IT’S difficult to imagine some cars getting better and better but that’s exactly what Volkswagen has achieved with its Passat Estate, writes Allan McIntyre.
I was singing the praises of the Passat quite recently when a neighbour was asking advice on what her next family car should be.
That was before I had driven the new version and I am now even more convinced that it is a model well worth having in your driveway.
This seventh generation Passat went on sale in January - some 37 years after its launch. Since then over 15 million have been sold and their popularity continues to rise.
The Passat has a sharp look, distinguished with its pronounced grille, chrome trim and new headlights as well as LED daytime running lights.
The interior has a top quality feel with the dashboard incorporating new dials, trim finishes and an analogue clock along with chrome highlights.
It is available in three trim levels, S, SE and Sport Range, with a choice of three petrol engines and new second-generation diesel units.
All diesel engines comes with BlueMotion Technology which features Stop/Start and battery regeneration systems.
The test car was a Passat Estate SE 2.0-litre TDI 140 PS and it was a real treat.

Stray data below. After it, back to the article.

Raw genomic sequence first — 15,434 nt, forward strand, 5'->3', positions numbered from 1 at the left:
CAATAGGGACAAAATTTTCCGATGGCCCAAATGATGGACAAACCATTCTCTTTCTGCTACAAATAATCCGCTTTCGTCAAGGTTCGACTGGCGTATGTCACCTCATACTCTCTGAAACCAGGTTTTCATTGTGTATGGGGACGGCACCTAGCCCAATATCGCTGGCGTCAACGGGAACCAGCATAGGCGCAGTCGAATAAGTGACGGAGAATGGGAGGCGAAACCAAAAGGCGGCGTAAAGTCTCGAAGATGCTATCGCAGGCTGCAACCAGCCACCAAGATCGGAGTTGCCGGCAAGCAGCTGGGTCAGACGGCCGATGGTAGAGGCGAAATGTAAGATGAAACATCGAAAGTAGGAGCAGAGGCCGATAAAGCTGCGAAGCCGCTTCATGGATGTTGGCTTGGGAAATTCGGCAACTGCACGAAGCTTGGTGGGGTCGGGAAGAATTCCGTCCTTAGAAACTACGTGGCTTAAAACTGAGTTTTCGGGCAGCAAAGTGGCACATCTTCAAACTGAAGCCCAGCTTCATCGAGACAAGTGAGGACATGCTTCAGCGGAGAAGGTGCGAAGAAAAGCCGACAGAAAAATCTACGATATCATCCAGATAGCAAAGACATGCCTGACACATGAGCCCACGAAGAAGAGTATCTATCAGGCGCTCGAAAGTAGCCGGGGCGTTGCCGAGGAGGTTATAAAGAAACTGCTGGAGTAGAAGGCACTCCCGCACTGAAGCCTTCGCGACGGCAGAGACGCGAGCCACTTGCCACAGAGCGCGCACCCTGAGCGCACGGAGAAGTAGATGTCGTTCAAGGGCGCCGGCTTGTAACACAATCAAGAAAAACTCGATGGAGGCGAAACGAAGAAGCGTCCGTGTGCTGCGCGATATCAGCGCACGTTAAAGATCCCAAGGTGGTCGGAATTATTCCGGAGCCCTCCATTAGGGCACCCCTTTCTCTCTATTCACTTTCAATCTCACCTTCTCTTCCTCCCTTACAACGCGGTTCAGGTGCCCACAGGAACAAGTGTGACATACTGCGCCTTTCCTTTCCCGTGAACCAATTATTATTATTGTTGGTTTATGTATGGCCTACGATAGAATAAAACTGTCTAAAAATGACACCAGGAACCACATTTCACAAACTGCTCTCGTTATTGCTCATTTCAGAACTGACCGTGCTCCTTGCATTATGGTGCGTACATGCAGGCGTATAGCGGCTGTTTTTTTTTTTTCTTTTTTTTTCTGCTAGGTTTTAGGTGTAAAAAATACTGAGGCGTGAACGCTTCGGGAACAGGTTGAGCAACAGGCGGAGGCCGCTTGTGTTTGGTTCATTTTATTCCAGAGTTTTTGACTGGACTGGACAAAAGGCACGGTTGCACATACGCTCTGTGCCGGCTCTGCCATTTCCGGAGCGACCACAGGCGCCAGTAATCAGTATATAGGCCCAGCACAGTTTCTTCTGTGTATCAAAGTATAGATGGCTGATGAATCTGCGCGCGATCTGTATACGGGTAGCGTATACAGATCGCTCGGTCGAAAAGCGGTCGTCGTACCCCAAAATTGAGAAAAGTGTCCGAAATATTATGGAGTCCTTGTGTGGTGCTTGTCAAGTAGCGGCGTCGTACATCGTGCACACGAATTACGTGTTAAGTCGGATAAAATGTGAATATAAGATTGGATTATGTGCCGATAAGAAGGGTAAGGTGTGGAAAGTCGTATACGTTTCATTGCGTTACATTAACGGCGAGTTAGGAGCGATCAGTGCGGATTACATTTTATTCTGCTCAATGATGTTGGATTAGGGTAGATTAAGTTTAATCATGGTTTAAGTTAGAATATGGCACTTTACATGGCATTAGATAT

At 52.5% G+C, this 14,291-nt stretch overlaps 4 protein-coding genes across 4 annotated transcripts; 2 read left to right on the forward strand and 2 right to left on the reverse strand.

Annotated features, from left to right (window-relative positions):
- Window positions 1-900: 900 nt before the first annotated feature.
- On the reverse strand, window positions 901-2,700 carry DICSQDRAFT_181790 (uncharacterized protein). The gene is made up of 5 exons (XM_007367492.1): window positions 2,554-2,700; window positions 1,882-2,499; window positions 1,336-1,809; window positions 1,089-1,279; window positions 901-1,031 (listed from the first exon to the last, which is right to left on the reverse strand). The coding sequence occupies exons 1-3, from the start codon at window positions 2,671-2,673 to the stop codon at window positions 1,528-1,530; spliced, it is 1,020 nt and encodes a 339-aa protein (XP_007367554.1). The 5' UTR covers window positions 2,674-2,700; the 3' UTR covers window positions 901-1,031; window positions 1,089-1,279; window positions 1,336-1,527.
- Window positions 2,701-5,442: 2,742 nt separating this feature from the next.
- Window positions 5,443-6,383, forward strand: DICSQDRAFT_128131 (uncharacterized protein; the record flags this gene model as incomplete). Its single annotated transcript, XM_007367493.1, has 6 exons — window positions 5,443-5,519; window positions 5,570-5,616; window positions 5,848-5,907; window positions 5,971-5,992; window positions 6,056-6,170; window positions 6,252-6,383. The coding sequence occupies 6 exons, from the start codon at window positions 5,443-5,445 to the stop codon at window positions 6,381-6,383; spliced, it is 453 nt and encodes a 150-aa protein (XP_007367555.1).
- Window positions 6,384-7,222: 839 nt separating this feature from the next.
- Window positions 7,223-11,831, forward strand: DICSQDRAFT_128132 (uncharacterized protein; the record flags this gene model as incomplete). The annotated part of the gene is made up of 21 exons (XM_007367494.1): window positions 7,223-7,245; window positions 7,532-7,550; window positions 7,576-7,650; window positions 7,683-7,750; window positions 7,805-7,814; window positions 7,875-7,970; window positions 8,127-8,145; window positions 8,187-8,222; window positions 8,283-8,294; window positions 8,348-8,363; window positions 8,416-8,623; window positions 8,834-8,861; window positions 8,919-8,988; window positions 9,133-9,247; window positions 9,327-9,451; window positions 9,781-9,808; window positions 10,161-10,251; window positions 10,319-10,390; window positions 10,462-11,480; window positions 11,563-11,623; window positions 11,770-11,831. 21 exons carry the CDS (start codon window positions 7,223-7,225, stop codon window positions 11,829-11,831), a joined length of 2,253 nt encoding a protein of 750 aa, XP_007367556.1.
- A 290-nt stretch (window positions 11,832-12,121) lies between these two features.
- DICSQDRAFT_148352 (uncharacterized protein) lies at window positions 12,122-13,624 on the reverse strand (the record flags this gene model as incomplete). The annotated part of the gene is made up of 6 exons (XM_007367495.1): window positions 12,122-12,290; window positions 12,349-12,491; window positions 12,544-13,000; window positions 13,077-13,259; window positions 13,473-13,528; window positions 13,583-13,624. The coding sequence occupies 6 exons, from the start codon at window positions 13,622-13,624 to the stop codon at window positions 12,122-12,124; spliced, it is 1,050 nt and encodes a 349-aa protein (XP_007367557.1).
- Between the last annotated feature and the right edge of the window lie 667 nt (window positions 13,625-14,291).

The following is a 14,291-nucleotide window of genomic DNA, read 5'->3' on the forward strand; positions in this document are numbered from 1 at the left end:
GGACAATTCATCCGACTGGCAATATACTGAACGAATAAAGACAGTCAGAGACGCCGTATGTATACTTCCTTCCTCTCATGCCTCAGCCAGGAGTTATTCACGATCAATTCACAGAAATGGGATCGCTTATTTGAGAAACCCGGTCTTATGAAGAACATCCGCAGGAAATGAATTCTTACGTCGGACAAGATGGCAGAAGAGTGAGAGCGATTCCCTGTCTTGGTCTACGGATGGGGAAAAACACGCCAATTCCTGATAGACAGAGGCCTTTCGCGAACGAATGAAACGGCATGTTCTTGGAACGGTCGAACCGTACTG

The cabin was roomy and comfortable with excellent driving position – electric six-way adjustment including lumbar support driver’s seat - and lots of head, leg and elbow for front and three rear passengers.
Drive quality was also right up there, with the turbo engine delivering power smoothly up through the manual six-speed gearbox and little road, wind or engine noise coming through.
It was sprightly off the mark when required, going from standstill to 62mph in 10 seconds, and with a top speed of 132mph didn’t come near to breaking sweat at maximum speed limits.
Other more than pleasing fuel economy figures are the 61.4mpg combined, 30.4mpg urban and 70.6mpg extra urban.
VWs are well equipped and the SE model’s standard spec includes Bluetooth, DAB digital receiver, excellent eight-speakers sound system as well as cruise control with Fatigue Detection system.
This monitors the driver’s characteristic steering and driving for the first 15 minutes of a journey and if it indicates a deviation from the initial behaviour then waning concentration is assumed and warnings issued with an acoustic signal and a visual message in the instrument cluster recommending a break.
The best-selling model will be the SE 2.0-litre TDI 140 PS, accounting for around a quarter of total sales, while Estates are expected to outsell saloons with an estimated UK 2011 market of 9,987 saloons and 11,175 Estates.
If you opt for the Estate you will get 523 litres of luggage space up to the window edge rising to a massive 1,731 litres when the entire bootspace is utilised, including the 800 litre spare wheel recess.
Prices for the new Passat range from £18,880 saloon and £20,180 Estate rising to £27,545 while the superb test car cost £23,375.